Last edited: Mar 5, 2011
  10. Stoniphi obscurely fossiliferous Valued Senior Member

    Something that even the Buddha messed up 2650 years ago - Zen is supposed to be simple and easy for most folks to live by. It works well if you can do that with it.

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  11. chimpkin C'mon, get happy! Registered Senior Member

    @ Stoni-I'm making a copy of that and sticking it on my fridge, that is excellent.

    I dunno if any of you have heard about DBT, but one of the components of it is not learning to attach to your emotions and thoughts. You accept that you're having them without pushing them away or clinging, and this reduces how painful the thoughts and feelings are, or at least renders you able to tolerate the pain without doing dysfunctional things about it (cutting, binging, purging, starving, drinking, drugging, sex addiction, etc...all the fun stuff borderline people and other people do to cope with their overwhelming emotions.)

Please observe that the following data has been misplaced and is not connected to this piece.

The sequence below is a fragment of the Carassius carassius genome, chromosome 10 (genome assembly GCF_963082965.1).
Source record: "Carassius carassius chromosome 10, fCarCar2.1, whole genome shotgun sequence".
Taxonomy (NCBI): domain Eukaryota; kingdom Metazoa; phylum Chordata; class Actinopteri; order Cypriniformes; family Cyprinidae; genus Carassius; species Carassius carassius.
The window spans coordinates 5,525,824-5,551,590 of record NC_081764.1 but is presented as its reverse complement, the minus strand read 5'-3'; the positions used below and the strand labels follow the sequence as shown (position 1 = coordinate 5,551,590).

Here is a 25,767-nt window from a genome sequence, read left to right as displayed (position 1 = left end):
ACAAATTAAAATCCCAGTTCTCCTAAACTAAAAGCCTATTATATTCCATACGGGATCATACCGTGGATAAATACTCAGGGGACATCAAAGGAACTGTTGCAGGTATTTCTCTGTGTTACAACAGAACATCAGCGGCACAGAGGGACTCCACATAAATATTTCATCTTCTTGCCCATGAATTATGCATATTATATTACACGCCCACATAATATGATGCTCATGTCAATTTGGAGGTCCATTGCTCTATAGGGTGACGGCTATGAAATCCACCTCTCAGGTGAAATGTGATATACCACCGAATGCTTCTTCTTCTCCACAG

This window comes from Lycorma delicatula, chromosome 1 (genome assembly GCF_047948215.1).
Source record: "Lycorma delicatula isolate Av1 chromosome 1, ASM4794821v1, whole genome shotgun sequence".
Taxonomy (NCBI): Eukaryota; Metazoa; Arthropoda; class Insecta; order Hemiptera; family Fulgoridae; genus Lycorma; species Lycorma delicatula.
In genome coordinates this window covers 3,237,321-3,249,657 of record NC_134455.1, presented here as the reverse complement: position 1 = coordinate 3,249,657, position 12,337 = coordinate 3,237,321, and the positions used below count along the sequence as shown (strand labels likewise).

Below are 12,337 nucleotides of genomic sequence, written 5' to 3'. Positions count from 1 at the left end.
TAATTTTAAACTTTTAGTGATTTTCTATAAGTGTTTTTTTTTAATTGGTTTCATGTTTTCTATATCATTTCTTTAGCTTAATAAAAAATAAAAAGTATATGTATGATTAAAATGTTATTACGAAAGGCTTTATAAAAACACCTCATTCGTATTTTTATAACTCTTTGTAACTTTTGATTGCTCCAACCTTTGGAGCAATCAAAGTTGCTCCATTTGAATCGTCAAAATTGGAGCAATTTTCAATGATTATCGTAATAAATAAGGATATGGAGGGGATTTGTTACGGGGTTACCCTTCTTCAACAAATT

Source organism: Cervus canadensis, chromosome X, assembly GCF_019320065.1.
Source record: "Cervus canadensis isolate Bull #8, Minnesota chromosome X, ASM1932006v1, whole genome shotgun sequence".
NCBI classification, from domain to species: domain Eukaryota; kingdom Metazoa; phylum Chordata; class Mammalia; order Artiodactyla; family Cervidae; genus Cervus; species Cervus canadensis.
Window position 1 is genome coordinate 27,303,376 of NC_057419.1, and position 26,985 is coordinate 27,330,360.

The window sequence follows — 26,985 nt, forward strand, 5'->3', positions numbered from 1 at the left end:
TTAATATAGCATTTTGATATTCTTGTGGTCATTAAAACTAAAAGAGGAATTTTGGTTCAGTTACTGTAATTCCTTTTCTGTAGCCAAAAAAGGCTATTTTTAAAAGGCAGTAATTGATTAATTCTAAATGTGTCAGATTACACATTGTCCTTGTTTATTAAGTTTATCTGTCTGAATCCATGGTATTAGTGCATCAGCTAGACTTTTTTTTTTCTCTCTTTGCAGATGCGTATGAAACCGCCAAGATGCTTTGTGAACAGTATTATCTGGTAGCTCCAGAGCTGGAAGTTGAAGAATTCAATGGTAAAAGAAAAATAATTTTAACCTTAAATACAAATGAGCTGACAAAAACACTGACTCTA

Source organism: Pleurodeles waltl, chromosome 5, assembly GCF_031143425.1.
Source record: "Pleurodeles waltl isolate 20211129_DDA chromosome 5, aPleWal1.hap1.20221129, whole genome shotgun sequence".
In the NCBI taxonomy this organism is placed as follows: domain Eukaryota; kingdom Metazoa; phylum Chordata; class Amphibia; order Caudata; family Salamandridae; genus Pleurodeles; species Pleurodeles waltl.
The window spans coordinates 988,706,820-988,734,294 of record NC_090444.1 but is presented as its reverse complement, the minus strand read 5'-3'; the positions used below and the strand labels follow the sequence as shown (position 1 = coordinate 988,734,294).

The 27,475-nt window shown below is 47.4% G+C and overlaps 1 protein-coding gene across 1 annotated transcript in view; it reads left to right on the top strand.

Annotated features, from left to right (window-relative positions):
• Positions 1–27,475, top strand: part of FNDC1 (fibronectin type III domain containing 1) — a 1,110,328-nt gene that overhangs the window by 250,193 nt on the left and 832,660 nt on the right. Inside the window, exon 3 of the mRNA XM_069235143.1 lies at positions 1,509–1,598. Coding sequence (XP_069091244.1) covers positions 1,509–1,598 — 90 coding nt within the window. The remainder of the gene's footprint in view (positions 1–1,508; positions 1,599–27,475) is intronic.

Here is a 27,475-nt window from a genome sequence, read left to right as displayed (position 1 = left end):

That component of DBT is directly based on Buddhism.
  12. Stoniphi obscurely fossiliferous Valued Senior Member

    Thank you ma'am, glad to be of service.

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    Yes, when we meditate and a thought arises, we are taught to let such just float on by like bubbles in water, not following them or responding to them in any way, just observing their passage.
  13. Bowser Namaste Valued Senior Member

    A curiosity, for sure. I have had the same mental vision myself, and I do believe it gives you a good perspective of our relation to the larger reality. However, there seems to be more attached to the enlightenment experience than simply visualizing your place in the universe. As you demonstrated above, we don't even qualify as specs of dust in the larger scheme of things, yet our consciousness is supposedly limitless. Certainly our minds are expansive in that we can grasp the larger picture; however, enlightenment is said to be beyond words or concepts, which makes me wonder about its true nature. Nonetheless, thank you for sharing, Stinphi.